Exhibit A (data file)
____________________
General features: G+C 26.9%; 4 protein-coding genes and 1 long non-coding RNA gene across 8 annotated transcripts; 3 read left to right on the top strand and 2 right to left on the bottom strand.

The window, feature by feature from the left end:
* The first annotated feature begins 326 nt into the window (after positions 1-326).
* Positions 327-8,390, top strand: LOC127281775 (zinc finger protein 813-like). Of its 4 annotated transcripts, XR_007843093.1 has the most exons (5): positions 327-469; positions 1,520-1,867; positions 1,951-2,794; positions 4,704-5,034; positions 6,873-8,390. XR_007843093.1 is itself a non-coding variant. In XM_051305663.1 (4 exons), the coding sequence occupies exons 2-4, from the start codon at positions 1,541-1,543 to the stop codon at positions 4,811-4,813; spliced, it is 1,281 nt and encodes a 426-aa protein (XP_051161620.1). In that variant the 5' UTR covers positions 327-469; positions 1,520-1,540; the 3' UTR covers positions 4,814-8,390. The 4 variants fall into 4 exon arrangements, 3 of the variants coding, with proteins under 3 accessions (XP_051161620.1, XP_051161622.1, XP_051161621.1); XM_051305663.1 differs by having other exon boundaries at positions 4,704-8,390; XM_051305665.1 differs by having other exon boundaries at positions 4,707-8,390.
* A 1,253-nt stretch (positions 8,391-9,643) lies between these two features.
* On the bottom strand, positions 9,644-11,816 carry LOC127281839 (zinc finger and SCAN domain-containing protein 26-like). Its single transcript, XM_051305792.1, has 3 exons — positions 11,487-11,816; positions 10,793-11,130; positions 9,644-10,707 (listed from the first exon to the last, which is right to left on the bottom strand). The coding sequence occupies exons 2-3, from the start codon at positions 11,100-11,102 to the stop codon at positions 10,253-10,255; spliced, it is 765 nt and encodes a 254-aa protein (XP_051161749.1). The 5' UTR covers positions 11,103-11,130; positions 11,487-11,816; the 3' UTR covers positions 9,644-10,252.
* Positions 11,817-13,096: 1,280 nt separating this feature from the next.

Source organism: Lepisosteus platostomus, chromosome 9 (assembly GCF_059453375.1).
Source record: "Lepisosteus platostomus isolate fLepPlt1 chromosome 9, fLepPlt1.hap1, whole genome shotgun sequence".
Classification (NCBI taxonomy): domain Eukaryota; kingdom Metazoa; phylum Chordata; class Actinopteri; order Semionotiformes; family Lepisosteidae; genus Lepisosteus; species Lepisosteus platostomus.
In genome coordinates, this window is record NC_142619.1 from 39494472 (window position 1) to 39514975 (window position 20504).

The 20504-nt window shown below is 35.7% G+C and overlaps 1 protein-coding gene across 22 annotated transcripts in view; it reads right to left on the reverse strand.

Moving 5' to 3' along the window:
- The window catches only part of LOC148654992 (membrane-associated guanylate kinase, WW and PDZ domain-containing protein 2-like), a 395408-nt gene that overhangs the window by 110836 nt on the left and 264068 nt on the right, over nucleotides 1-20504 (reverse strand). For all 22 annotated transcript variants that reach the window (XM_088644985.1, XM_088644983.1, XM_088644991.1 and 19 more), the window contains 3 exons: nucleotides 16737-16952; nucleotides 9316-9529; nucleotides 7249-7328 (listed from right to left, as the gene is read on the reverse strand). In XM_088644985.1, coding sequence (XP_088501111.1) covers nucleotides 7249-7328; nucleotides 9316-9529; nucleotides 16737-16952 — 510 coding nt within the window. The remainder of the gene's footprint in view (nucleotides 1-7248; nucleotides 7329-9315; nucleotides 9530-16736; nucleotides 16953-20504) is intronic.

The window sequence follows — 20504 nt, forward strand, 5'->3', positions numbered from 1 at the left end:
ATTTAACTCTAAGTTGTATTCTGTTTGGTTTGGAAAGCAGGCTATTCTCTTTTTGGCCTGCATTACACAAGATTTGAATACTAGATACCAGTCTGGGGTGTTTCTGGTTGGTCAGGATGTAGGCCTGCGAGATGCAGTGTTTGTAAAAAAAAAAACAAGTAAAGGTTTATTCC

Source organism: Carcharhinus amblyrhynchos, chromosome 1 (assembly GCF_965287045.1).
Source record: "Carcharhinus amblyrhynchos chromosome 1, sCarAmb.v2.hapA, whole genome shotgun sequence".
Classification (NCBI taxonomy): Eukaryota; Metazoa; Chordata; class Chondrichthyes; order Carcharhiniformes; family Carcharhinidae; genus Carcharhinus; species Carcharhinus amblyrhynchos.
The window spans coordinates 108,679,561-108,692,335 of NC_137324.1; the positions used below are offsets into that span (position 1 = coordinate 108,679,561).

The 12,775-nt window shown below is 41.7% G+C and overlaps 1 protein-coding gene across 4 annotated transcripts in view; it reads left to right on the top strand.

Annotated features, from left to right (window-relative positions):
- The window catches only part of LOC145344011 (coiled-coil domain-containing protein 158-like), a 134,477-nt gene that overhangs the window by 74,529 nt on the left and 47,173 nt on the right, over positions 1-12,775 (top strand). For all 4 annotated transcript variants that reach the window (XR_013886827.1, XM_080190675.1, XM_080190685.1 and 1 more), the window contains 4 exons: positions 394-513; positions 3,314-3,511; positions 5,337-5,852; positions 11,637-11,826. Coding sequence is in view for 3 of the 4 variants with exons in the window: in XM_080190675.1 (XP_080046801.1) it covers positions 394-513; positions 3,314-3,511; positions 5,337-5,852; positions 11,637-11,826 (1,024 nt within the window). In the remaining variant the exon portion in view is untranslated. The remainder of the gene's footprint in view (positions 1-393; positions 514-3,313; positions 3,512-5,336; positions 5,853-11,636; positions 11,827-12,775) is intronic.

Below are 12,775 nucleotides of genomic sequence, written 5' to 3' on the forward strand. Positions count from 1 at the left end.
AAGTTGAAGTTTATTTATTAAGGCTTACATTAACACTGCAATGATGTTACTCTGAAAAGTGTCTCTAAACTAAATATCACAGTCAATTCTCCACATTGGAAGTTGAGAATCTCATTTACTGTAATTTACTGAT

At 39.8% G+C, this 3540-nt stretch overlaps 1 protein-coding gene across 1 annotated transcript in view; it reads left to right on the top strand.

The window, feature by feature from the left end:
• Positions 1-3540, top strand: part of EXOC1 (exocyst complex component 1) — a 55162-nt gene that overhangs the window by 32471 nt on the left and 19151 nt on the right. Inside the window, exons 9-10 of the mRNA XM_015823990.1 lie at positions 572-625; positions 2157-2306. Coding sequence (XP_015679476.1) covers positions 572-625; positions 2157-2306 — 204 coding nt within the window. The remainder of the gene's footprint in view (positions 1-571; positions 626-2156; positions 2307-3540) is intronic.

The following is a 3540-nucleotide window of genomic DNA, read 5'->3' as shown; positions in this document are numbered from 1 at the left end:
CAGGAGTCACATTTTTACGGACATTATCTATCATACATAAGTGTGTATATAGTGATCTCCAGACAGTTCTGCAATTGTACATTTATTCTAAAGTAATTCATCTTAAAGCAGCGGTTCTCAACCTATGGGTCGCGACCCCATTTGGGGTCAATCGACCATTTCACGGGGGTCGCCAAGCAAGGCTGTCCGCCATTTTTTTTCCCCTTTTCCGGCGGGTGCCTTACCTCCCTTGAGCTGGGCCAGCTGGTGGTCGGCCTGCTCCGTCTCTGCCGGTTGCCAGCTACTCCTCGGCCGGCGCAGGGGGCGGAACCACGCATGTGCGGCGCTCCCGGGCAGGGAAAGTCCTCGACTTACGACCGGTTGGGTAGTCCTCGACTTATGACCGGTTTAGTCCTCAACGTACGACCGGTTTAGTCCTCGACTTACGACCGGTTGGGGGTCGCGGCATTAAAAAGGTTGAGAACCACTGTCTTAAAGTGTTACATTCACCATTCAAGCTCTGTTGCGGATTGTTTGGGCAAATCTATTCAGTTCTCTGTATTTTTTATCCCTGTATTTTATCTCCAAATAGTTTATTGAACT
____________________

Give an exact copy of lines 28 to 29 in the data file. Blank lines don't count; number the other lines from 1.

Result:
• Positions 1-3540, top strand: part of EXOC1 (exocyst complex component 1) — a 55162-nt gene that overhangs the window by 32471 nt on the left and 19151 nt on the right. Inside the window, exons 9-10 of the mRNA XM_015823990.1 lie at positions 572-625; positions 2157-2306. Coding sequence (XP_015679476.1) covers positions 572-625; positions 2157-2306 — 204 coding nt within the window. The remainder of the gene's footprint in view (positions 1-571; positions 626-2156; positions 2307-3540) is intronic.

The following is a 3540-nucleotide window of genomic DNA, read 5'->3' as shown; positions in this document are numbered from 1 at the left end: